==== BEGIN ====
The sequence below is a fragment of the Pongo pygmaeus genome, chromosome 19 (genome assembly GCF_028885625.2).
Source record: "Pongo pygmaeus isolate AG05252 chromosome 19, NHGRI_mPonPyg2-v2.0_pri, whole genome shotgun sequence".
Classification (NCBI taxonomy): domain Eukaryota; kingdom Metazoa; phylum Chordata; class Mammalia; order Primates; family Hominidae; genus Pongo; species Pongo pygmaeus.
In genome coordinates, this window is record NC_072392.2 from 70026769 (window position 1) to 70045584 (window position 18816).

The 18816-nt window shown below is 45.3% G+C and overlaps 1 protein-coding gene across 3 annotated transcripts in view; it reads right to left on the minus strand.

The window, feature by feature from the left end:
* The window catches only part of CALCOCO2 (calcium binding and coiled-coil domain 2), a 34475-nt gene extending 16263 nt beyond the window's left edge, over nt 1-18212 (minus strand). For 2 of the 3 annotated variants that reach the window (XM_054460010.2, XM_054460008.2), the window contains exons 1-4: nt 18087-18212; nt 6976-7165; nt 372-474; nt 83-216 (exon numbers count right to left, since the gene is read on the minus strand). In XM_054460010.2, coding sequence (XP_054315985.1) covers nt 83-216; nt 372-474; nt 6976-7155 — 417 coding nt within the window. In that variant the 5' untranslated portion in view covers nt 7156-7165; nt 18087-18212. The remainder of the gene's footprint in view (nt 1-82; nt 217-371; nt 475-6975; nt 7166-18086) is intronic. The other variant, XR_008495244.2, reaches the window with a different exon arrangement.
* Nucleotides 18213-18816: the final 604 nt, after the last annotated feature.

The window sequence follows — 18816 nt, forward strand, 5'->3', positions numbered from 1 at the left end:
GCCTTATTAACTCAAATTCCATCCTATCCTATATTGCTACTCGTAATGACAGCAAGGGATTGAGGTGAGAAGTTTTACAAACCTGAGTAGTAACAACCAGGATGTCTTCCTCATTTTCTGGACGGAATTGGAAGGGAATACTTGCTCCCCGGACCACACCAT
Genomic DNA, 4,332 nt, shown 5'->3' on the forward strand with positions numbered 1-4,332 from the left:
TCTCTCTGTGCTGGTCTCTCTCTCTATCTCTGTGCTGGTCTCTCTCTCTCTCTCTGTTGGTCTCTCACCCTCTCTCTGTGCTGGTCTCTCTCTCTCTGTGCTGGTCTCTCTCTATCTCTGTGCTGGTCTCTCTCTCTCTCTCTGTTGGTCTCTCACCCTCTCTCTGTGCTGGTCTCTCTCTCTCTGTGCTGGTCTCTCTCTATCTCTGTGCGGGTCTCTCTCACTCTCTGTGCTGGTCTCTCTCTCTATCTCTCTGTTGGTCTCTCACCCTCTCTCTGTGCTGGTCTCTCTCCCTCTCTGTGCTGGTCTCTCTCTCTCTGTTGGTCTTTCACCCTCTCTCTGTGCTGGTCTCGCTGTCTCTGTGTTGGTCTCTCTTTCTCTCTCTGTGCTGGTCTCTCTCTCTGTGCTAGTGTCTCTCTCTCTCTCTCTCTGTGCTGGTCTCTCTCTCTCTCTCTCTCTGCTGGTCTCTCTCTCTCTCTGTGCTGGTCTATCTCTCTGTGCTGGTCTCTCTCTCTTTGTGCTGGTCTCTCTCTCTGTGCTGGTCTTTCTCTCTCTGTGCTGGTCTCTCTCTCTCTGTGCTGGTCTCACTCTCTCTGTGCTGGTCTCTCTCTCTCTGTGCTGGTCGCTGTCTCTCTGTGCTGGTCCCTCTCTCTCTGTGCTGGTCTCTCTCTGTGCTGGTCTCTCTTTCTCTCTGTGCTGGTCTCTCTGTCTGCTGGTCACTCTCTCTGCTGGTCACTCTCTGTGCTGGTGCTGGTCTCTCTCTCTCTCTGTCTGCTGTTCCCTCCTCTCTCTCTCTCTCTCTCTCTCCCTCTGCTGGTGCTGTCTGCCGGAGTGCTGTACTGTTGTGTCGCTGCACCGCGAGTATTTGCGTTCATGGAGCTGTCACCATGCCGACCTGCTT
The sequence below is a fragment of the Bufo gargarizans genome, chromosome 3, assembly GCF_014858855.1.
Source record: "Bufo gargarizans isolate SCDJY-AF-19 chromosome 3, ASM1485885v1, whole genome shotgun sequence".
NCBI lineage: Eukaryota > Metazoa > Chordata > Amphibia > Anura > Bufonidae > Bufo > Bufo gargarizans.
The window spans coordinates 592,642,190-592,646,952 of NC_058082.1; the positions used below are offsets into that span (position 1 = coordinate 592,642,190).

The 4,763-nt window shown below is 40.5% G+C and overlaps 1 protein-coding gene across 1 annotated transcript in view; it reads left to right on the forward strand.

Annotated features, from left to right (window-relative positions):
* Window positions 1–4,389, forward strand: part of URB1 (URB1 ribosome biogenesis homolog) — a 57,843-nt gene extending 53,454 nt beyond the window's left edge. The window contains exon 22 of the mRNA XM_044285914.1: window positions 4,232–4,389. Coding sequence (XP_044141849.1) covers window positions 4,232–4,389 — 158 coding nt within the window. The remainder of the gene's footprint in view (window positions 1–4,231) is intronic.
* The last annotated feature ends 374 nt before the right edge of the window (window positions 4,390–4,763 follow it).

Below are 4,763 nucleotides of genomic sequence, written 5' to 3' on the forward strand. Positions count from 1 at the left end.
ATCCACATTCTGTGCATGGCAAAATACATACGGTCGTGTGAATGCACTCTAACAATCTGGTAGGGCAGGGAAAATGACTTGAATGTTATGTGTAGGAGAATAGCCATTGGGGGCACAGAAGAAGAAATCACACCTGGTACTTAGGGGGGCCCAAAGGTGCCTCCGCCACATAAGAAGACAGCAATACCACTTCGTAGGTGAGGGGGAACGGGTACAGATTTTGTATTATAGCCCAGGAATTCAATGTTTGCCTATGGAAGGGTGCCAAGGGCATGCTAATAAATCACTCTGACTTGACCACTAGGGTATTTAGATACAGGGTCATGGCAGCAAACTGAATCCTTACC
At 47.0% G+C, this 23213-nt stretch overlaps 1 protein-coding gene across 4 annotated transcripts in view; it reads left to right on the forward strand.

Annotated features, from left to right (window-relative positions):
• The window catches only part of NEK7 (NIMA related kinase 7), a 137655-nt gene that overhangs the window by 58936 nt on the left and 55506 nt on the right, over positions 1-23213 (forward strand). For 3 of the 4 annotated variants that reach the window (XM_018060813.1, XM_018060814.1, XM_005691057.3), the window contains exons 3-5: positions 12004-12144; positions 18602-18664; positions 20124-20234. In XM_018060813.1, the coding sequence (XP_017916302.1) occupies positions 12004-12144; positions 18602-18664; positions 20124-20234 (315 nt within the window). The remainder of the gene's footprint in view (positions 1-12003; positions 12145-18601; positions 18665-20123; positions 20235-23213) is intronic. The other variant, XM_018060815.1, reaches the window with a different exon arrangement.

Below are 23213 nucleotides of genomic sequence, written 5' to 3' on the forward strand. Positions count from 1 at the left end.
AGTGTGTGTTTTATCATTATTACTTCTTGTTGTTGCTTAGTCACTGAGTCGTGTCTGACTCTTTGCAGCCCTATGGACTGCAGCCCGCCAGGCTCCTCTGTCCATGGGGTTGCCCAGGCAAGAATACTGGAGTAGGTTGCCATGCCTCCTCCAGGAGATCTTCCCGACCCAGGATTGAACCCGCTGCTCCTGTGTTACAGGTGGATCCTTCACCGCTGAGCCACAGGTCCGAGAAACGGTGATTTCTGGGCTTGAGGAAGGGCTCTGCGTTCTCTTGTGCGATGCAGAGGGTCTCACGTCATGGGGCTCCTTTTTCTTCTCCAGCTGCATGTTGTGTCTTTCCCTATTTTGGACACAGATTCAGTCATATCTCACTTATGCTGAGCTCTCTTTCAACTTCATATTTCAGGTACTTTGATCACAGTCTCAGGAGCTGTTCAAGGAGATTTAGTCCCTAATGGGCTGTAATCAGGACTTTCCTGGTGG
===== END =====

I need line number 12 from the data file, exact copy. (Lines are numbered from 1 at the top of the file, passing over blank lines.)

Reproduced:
TCTCTCTGTGCTGGTCTCTCTCTCTATCTCTGTGCTGGTCTCTCTCTCTCTCTCTGTTGGTCTCTCACCCTCTCTCTGTGCTGGTCTCTCTCTCTCTGTGCTGGTCTCTCTCTATCTCTGTGCTGGTCTCTCTCTCTCTCTCTGTTGGTCTCTCACCCTCTCTCTGTGCTGGTCTCTCTCTCTCTGTGCTGGTCTCTCTCTATCTCTGTGCGGGTCTCTCTCACTCTCTGTGCTGGTCTCTCTCTCTATCTCTCTGTTGGTCTCTCACCCTCTCTCTGTGCTGGTCTCTCTCCCTCTCTGTGCTGGTCTCTCTCTCTCTGTTGGTCTTTCACCCTCTCTCTGTGCTGGTCTCGCTGTCTCTGTGTTGGTCTCTCTTTCTCTCTCTGTGCTGGTCTCTCTCTCTGTGCTAGTGTCTCTCTCTCTCTCTCTCTGTGCTGGTCTCTCTCTCTCTCTCTCTCTGCTGGTCTCTCTCTCTCTCTGTGCTGGTCTATCTCTCTGTGCTGGTCTCTCTCTCTTTGTGCTGGTCTCTCTCTCTGTGCTGGTCTTTCTCTCTCTGTGCTGGTCTCTCTCTCTCTGTGCTGGTCTCACTCTCTCTGTGCTGGTCTCTCTCTCTCTGTGCTGGTCGCTGTCTCTCTGTGCTGGTCCCTCTCTCTCTGTGCTGGTCTCTCTCTGTGCTGGTCTCTCTTTCTCTCTGTGCTGGTCTCTCTGTCTGCTGGTCACTCTCTCTGCTGGTCACTCTCTGTGCTGGTGCTGGTCTCTCTCTCTCTCTGTCTGCTGTTCCCTCCTCTCTCTCTCTCTCTCTCTCTCCCTCTGCTGGTGCTGTCTGCCGGAGTGCTGTACTGTTGTGTCGCTGCACCGCGAGTATTTGCGTTCATGGAGCTGTCACCATGCCGACCTGCTT